This page is to show just how easy installation is. It is easy for one or two people to install commercial flagpoles up to 30 ft tall. After that, there is a bit more involved. Residential flagpoles are even easier, as footing sizes are smaller and poles are lighter.
Click on Images to enlarge.
1 – Locate your best location for your new flagpole. Look for underground utilities. Look for over head wires. Stay Clear of overhead wires, stay back 15 feet. Plan your site location. A broken sprinkler line is easy to fix cutting a cable or electric line can cause serious trouble or injury.
2 – With a shovel, cut out grass in a 30″ diameter circle. Larger if you want a pad to stand on, but for this pole and location a 30″ pad will be fine.
3 – Dig you hole to proper depth to fit sleeve (this pole, 3′ deep 30″ diameter hole at top 24″ diameter at bottom). Digging with a shovel is not all that difficult. The entire job may look like a daunting task but one step at a time is goes quickly. Look: Note the shadow in the first image it is cast from a near by light pole.
4 – Set the foundation sleeve to a depth that leaves 2 inches of the sleeve above the ground level. This is important, if the footing finish is too low water will lay around you sleeve and can leak into the foundation sleeve.
5 – Now the fun part, mixing the concrete. As you can see, I have a tool. Mixing with a hoe and in a wheel barrow might be a bit strenuous to those who are not very active, but other wise a good work out and easily accomplished. NO, you do not put dry concrete in hole and wet it. I have mixed thousands of bags of concrete by hand over the last 35 years. Often when only mixing 5 to 10 bags I leave the mixer back at the shop as small jobs are finished quicker by hand than loading and toting all the other equipment. Cover top of foundation sleeve to prevent spill inside sleeve, and fill all around sleeve. This size footing requires 12 to 15, 80 pound bags of concrete. ( 30 ft pole uses a bit more concrete)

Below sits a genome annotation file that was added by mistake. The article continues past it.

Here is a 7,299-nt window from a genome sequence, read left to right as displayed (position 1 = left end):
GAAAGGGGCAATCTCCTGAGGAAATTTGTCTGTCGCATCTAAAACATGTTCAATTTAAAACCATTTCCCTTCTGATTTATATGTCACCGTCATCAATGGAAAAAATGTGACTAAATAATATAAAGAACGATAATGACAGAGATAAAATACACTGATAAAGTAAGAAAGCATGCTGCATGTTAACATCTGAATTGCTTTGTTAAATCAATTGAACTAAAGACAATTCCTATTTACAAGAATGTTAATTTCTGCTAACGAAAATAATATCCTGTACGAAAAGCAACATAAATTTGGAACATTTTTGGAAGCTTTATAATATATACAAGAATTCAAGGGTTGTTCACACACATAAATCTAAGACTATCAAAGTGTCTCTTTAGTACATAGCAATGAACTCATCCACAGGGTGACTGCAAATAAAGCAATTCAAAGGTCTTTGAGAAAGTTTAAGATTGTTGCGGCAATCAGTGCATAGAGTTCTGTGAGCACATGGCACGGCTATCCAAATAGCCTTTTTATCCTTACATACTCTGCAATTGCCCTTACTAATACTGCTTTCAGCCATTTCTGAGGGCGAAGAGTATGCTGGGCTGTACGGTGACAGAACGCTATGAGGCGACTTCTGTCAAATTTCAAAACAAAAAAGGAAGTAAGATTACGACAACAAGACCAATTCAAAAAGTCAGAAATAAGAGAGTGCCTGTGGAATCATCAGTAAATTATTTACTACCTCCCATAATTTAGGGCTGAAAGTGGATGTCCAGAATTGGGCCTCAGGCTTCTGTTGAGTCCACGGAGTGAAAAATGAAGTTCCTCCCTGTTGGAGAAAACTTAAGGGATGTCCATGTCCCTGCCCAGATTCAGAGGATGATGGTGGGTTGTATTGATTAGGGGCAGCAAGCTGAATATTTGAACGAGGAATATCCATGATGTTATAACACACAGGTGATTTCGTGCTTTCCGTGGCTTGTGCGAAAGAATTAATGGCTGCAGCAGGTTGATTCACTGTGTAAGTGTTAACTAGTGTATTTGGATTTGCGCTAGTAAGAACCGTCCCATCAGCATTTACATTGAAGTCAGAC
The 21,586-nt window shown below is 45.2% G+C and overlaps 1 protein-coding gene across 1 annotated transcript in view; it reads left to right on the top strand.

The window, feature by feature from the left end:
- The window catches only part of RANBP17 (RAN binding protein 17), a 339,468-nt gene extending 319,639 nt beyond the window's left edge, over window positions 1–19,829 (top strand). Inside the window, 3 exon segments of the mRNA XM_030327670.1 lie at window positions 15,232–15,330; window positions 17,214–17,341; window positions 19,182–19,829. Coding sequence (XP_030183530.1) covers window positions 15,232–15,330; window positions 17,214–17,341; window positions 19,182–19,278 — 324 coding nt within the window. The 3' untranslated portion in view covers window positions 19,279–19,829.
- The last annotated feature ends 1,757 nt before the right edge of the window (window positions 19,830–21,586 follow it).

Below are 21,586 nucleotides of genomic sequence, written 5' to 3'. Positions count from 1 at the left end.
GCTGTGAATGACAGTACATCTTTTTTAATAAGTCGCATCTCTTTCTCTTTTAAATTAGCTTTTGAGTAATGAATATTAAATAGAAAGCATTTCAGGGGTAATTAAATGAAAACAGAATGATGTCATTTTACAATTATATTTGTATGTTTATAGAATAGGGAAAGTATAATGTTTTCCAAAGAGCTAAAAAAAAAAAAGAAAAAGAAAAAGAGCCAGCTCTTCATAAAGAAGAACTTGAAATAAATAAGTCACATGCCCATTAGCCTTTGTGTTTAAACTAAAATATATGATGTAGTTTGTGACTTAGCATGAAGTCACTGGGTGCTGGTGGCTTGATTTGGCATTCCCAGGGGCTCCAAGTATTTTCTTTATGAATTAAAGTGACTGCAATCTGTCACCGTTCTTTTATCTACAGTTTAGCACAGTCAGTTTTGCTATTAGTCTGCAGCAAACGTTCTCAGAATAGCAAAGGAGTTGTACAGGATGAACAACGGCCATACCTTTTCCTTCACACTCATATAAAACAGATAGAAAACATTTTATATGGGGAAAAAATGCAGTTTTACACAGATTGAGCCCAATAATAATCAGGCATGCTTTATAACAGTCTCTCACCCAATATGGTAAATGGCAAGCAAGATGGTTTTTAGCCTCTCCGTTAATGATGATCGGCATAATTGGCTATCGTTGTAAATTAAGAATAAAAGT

6 – As you get near the top of hole with concrete, take a break and place a level inside the sleeve, leave it stick up out of the sleeve so you can see bubble, and plumb the sleeve while concrete is still wet. Now make a form for the finish. For small holes like this we could use a square form made of 2x4s or as chosen here I dug a circle so we will use garden edging material, ours is 4″ wide fiberglass. We use this as we can reclaim it when done and use it again. Form a circle 30″ diameter. We use duct tape to hold it to the diameter we want. Now set your form so sleeve is in center and finish filling hole with concrete to top of form. Check again for plumb.
7 – Fill form and hole, at this point you will need to work concrete and lift or lower form to allow finish height of concrete to be 1/2″ below the top of for the metal sleeve. You can add some concrete or take some away. Center the form around you center sleeve after you plumb sleeve. If you need to move form just dig a little dirt grass away from the side you need to move to.
8 – At this point your sleeve should be in center of your form and you sleeve should be plumb. The finish of the concrete should be an inch or so above grade and a 1/2 below the top of sleeve.
Finish concrete to give a pleasing finish. You can remove your form when you return to place pole.
9 – Clean up site, when site is clean check your finish one more time and pray no little buzzards do any carving of initials or names before you get back in a day or two with final setting of flagpole.
10 – On return, remove the form. Install your flagpole. This pole is finished! It is also protected from the lawnmower guy, as the footing is raised a bit above the lawn and will protect the flash collar and pole. Unlike some other installations I have seen where the concrete is at ground level or below and has no particular shape other than random.
11- Completed 2-16- 2007 Your job can look this good too with just a little effort.